How to Spin Yarn: Part I, Basic Principles | Ancestral Evolution | Skillshare

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How to Spin Yarn: Part I, Basic Principles

teacher avatar Ancestral Evolution, Traditional skills for the modern world

Watch this class and thousands more

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Taught by industry leaders & working professionals
Topics include illustration, design, photography, and more

Watch this class and thousands more

Get unlimited access to every class
Taught by industry leaders & working professionals
Topics include illustration, design, photography, and more

Lessons in This Class

8 Lessons (18m)
    • 1. Introduction

      1:18
    • 2. Project and Materials

      1:44
    • 3. Twist and Staple Length

      3:12
    • 4. Drafting

      1:59
    • 5. Plying

      3:50
    • 6. How to Spin

      2:56
    • 7. Troubleshooting

      2:20
    • 8. Final Thoughts

      0:35
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About This Class

Welcome to part 1 of How to Spin Yarn! In this class you'll learn the basic principles to get you started on your fiber journey! Over the course of this class, you will learn:

  • How to control twist
  • How to draft
  • How to ply
  • How to spin yarn
  • How to troubleshoot your yarn

At the end of this class, you will spin your own piece of yarn!

You only need a few simple and inexpensive materials:

  • Wool roving
  • A hook of some kind
  • A partner

Hope you join us!

Meet Your Teacher

Teacher Profile Image

Ancestral Evolution

Traditional skills for the modern world

Teacher

Hello, we are Eliza and Dave! Join us on our adventures with homesteading, the ketogenic diet, and science of natural living. We run a small farm with a flock of fiber animals made up of several different kinds of sheep and a guard llama named "Banjo." We look forward to sharing what we've learned along the way with the Skillshare community. Whether you are thinking about starting a small farm or just embarking on a journey into fiber, we hope to have something for you!

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Transcripts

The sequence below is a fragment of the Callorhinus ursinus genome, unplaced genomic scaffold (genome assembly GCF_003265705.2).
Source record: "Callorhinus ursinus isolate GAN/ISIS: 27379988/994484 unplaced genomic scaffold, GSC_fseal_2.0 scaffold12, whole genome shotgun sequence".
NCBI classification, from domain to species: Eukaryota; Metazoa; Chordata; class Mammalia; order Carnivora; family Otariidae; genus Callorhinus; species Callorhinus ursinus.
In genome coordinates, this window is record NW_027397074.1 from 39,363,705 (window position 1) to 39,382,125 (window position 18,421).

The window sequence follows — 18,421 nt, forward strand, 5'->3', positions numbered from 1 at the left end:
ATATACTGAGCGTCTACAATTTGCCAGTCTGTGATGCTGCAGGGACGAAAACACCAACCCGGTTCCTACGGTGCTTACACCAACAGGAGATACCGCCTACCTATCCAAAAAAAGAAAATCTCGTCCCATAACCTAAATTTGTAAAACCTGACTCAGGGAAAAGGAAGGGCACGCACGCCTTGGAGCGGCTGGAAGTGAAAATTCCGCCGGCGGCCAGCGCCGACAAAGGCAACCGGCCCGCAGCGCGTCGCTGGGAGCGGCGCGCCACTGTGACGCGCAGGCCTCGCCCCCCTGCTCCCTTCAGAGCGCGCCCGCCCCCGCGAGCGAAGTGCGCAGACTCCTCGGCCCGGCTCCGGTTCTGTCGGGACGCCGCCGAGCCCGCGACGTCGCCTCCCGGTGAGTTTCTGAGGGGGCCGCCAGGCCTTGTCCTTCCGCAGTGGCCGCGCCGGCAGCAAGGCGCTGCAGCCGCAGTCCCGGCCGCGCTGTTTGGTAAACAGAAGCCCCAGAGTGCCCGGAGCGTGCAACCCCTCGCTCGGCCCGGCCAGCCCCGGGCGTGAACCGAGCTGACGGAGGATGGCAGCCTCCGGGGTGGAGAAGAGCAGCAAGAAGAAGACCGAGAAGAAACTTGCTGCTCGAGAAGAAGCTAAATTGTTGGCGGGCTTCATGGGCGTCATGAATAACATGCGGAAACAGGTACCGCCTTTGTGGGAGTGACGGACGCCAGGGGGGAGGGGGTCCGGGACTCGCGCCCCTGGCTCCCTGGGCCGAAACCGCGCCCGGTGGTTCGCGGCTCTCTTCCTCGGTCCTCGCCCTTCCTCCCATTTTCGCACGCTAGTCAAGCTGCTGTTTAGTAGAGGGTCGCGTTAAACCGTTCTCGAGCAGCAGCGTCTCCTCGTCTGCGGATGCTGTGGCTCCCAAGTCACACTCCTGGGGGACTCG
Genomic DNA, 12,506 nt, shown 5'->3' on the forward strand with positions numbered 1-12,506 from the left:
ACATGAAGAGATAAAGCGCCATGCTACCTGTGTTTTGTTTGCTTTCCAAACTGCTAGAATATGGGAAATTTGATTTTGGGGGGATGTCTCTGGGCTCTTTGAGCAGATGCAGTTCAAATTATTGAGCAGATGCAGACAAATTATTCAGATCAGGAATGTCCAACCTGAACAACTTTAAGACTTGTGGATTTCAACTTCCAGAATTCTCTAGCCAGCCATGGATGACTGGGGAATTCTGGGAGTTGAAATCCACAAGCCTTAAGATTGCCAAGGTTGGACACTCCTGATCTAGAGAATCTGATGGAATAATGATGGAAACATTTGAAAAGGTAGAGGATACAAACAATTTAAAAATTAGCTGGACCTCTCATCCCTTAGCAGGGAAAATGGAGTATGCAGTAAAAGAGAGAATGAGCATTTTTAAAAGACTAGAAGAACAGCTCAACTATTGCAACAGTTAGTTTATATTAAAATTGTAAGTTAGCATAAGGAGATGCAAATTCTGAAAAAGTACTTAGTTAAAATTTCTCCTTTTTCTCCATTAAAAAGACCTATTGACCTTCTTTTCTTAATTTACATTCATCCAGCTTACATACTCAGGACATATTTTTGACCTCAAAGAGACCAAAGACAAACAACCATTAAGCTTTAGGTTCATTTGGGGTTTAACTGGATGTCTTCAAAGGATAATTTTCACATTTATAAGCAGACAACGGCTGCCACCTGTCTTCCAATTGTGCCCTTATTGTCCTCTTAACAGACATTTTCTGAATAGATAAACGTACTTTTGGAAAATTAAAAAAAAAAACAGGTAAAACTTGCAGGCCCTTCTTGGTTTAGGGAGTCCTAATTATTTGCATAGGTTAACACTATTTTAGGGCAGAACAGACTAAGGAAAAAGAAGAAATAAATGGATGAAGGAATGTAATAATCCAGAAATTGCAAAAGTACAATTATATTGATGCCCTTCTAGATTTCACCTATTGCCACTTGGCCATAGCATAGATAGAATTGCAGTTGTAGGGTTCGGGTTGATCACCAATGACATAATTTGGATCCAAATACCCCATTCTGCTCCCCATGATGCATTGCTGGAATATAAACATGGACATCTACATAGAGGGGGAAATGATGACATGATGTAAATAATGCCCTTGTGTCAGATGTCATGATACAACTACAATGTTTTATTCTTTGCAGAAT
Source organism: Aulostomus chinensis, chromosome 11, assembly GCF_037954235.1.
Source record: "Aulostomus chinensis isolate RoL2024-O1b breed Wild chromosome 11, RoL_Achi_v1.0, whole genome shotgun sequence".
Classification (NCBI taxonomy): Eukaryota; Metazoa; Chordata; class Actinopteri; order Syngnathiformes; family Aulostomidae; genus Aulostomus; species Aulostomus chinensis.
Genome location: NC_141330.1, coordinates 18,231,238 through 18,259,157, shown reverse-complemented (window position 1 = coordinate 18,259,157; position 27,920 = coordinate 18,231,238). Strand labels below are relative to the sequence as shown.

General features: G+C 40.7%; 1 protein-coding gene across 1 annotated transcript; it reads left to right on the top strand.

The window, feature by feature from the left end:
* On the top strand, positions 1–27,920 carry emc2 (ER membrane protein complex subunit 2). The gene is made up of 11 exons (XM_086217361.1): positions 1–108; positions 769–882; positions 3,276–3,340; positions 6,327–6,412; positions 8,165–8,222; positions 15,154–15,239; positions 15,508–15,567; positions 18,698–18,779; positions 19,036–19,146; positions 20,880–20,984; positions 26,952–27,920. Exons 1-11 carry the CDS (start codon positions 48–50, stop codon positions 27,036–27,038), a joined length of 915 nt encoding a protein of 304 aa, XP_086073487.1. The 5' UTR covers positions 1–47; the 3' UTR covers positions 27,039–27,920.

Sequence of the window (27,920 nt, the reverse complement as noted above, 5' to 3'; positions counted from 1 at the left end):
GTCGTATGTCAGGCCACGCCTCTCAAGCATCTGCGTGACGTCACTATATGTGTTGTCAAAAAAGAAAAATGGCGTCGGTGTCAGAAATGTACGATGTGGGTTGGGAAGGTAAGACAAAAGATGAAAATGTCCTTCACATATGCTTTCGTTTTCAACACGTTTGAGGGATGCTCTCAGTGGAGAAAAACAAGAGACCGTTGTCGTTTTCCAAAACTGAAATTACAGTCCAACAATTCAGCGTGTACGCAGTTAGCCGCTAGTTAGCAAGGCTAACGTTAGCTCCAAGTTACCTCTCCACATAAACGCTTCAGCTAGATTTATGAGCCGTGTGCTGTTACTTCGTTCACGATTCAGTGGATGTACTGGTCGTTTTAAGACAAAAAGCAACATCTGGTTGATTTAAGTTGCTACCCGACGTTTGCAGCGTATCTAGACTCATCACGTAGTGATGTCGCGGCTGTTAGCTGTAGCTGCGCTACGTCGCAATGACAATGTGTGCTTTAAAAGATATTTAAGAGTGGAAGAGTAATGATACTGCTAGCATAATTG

1. Introduction: Hey, my name is ELISA and I'm with ancestral evolution. Today I'm gonna be teaching you the basics about how to speak your very own piece of John. I've been spinning your instance. I was about eight years old, and about six years ago my husband and I got our first sheep. Since then, we built a flock of fiber animals. We have some blue faced Leicester and Border Leicester sheep. We have some Shetland sheep and also have a guard llama named Banjo. So we really enjoy working with our animals and working with their fiber. And today I spoke to teach you a little bit about how to get started on your fiber jerk. This class is part one of a several part series on spinning. This class is meant for the absolute beginner. You don't need to know anything about spinning or fiber. Really? No prerequisites are required, and the materials we're gonna be using are things that you probably already have sitting around your house. You don't need any special equipment or extensive equipment. This class is meant to be very accessible for the very beginning. So if you always wanted to learn how to spin or use been spending for a little while. But you want to review some of the basics. This class is for you. All right, let's get started. 2. Project and Materials: your product for this class. It's a spin, your very own piece of yarn. Please take a picture of it. And also tell me what kind of fiber used for your spinning practice just posted in the projects tab. And I'll take a look. So let's talk about the things we're gonna need for this class. First, you're going to need some fiber. I recommend starting out with some wool robing. I think this is the easiest to work with. You could either use commercially carded roving warn you could use part of a card it back that you carded or someone else carted. So either way, I think Wolf is gonna be the easiest fiber to start with next, you're gonna need a hook of some kind. So I have made my own hook out of a piece of coat hanger. It's just a long strip of coat hanger, and I just made a hook on one end. But you could use something even a simple as a paper clip. Really, anything that has a hook on end. You could also use a drop spindle that has a hook on it, so we just want something where we can hook some will on the end and something where we can twist with it. Last but not least, you're gonna need a friend. So one of you is gonna be twisting and the other one is going to be doing the drafting and the spinning part in this class, we're gonna be covering some of the basic principles of spinning. We're gonna be talking about twist and how to control Twist. We're gonna be talking about what it feels like to draft fiber and how to do it. We're going to be talking about applying. So why do we apply? And what are the basics of how to do it? Then I'm gonna be showing you how to do it on your own. Last, we're gonna be talking about how to troubleshoot your yard. All right, let's jump in 3. Twist and Staple Length: So first, let's talk about twist. So twist is the glue that holds our fibers together if we don't have twists than our yarn just simply falls apart. So if we look at some fiber here, here's this is some commercial roving and we look at the staple length. So we pull out a piece and we see how long the fibers that we've got our. So the rule of thumb is that for every stapling, which in this case is about three inches or so, you're gonna want about three twists. So if I were spinning this fiber, I would need about three twists per this length to get on my arm toe. Hold together. When you're actually spinning, you'll get a feel for this and how much twist your yard needs. But this gives you an idea. And when you're working with different fibers that have different staple lengths, they're gonna need different amounts of twist. For instance, if you had a fiber that was half this length, it's gonna need twice the amount of twists as this fiber is so, fibers with a longer staple length are going to need less twist and fibers with a shorter stem staple length are going to need a lot more twist. Princess cotton, which usually has a very, very short staple length, is going to need a lot of twists to get that toe hold together as your so starting out with something that is about three to foreign staple length, I think is great for beginners. Now, as you can see, I can take this piece of fibre and I can just twist it together. And this is kind of your basic little piece of yarn here. When I'm spinning, I am using one of my hands to control the twist, and basically, I'm just pinching the arm. I'm not letting the twist in. I'll show you what I mean. The same principle applies whether you use your using a spinning wheel or drop spindle, or you're just doing it with a hook. So in this case, I'm just using one of my hands. In this case, I'm just using my left hand to just pinch the yarn. And then I only let the twist in when I wanted to go in. So I haven't pinched and then I can release and let the twist in and then pinch again and then release unless the twist in and pinch again. And that's so again, pinch twisting pinch with the twist and pinch with the twist in. And that's how we control the twist now generating the twist. Obviously, on a spinning wheel, you've got a police system, which is generating twist for you. If you're working with the drop spindle, you have centrifugal force generating twist this way for our purposes. Today, you're going to be having a friend who's gonna generate some twist for you. So this is going to slow down how much twists were generating, and it's also going to take the pressure off you because you don't have to worry about the twisting part. 4. Drafting: next, let's talk a little bit about drafting. So drafting is the next thing that we need to learn how to dio. So if you take a piece of your robing and just hair strip off of it and you're just gonna take the end and you're just gonna pull a little bit not to fully pull it apart, but you're just gonna loosen up and then work your hands down. You're gonna pull a little bit and loosen the fibers up and you're going. Continue working your way down your strip and you're just kind of feeling how the fibers slide against each other and your strip. You're gonna find it's gonna get longer and longer. He's gonna pull a little bit a little bit. So just practice this for a little while. Get a feel for what it feels like to have the fibers kind of slide against each other. Like I said, you don't want to pull so hard that you fully take it off. But you just want to thin it out and see how long you can make your strip a fiber Here. Now, when we're actually spinning Okay said you're gonna be controlling your twist with one hand and then your other hand is going to be doing the drafting part, so just getting a feel for it before we actually start. Adding twist will help. The more you draft fiber out the thinner yarn you're gonna have, the less you drafted out the thicker yarn you're gonna have, how you choose to draft your fiber really has an influence on how thick your final yarn is gonna be. 5. Plying: next let's talk a little bit about applying. Supplying is when we take two or more singles and we twist them together. And so to you, demonstrate this. Let me show you with some tights here, so I'm just going to put twist into my tights. This is if I were spinning So this is like a single ply yarn right here. Now, if I were to double this over, you can see it gets all curly on me. If I were to double it over, I get a two ply. So this is what happens when we have a two ply yarn that the singles twist around each other. And the result is what we call a balanced the arm. So this yarn, if I were to get with it or we with it or something like that it's not energized. It's not going to twist up anymore on itself. All of the twist energy in this yarn is in the pli. Now, if I were to just try to knit with a yard that's a single like this, As you can see, it has energy in it. So it's going Teoh kind of be a little bit worked the fabric is not gonna be even. It's gonna pull. And so you're not going to end up with as nice of a looking piece of fabric. Now there are tricks to spinning balanced singles which will be covered in another class. But for now, we are talking about applying as a way Teoh get a balanced yarn out of singles. So let me show you what that looks like with So if I'm just spinning here and I'm spinning a single as you can see, if I just do this this yarn, this single has energy in it and I comply it just by doubling it over on itself and pulling . And this is a balanced piece of yarn right here. Of course, if you have a short piece of yarn, you can just double it over and apply it that way. If you have a large amount of yarn, the way that we apply it is we spin two singles together in the opposite way that we spun the singles. So, for instance, if we spun are singles clockwise, then we would apply are two singles together. By spinning them counterclockwise in some spinning books. You'll see this referred to S and Z twist. If you see the term the twist, that means that the yarn has been spun to the right or counterclockwise and the term s spun refers to spinning to the left or counterclockwise for the purposes of this class, it does not matter what way you're spinning your yarn, and in fact, it really doesn't matter. In general, you just want apply in the opposite direction. Then you spun your singles. So another thing I just wanted to talk quickly about is finishing yard. Now if we're just working with a short little piece of yarn, as you can see, art twist evened out pretty nicely. Um, but if we're working with a longer piece of yarn when we're applying it, sometimes you have areas that have more or less twist in it. So what we do to help with that is called finishing and blocking our yard. And at the very minimum, that just means getting your yarn wet and then letting it dry. And that just helps even out the twist and kind of Chris things up a bit. 6. How to Spin: All right. So this is my lovely assistant, Dave. He's gonna be helping me out today with the spinning part of our demonstration. So what you're gonna do is you're going to give your partner the hook. Now, partner, you were in charge of spinning this hook, and your job is to spin it continuously in one direction. Now, that's important. Do not speak in one direction, then go back the other direction because it's gonna get So you're gonna spend your partner is going to spin in one direction and keep spinning in that direction. And you're just gonna hook a little piece of your rule. I'm just gonna hook on a little bit of the world here. Just give me a little twist. All right? For that, Right? So, as you can see, we've got a little bit twisted here. I am just gonna pinch that twist with my left hand, and then I'm gonna draft out with my right. Okay? Keep twisting. And then when some twisted build up, I'm gonna let that twist in. I'm gonna pinch again and draft with my right and let go and pinch again. Draft with my right. Let go. Pinch and draft. Go pinch and draft. See how long you can make this piece, This single piece of yarn. You find that your piece of yarn is breaking. It needs more twist. All right, keep going. Keep spinning. Like I said, I like to use my left hand as the twist controller, the pincher and my right hand as the drafter. But if it works better for you to do it the opposite way. That's fine. All right, so let's do a little bit more here. McCall today. All right? Now your assistant is gonna hold up one finger like this, and what we're gonna do is we're gonna wrap the yarn that we just made around the finger and double it back to the beginning hook. Now we're going to take it off. This is our applying step. We're going to take it off and let it go and just give it a little snap here and there we go. Now you can take this off of the hook on your hook and just a little Not. And there you go, your very own piece of yarn. 7. Troubleshooting: Okay, so let's talk about some of the things that can go wrong when you're spinning. First thing is that you can generate too much twist. So if I am just twisting, twisting way and I'm not drafting things out and I'm just twisting, twisting, twisting, twisting, twisting, twisting, twisting, our yard gets over twisted. So we get these like, you know, if you can see this, but you get these kind of curly areas in the arm, and it is also very hard in that area. Um, and that's a sign that you're over twisting. So to fix this, you just kind of let some of the twist out. So the next thing that can happen is that you can not have enough twists, and that is what happens if your yarn is falling apart. So if you're spinning and you're drafting things out and your yarn breaks, that's a sign that you don't have enough twist for the fibre. So you just want to add a little bit more twist or draft a little bit more slowly, and that is going to give you the right around a twist for your yard. If your yarn breaks what you're just gonna do is you're going, Teoh, connect the fiber that you have in your hand with the piece of yarn that you already have going. And then get your partner Teoh, add some more twist here and hold them together. And the twist will glue them back together again. So, like I said, that the twist is like the glue that holds the fibers together keeps your yarn as one piece . Another thing that can happen is that when you go to apply it, you kind of get some weird arms that come out of your apply. And what you need to do is just kind of pull from the end and give it some, give its intention, and then it should apply back on itself nicely and give you one straight piece of yarn just like that 8. Final Thoughts: Congratulations. You made it through to the end of this last. Now you know the basics about how to speak your own Your please close the picture of the yard and use fund in the Projects tab. And also tell me what kind of fiber hope you had Fun. If you have any questions, please post them and I'll get to them. It's because I can if you like this last stay tuned for the next class in this series, which is gonna be spinning on a drop spittle. Also, I'm gonna be doing one on spinning on a wheel, flying and finishing. So be sure to check those out. Thanks so much.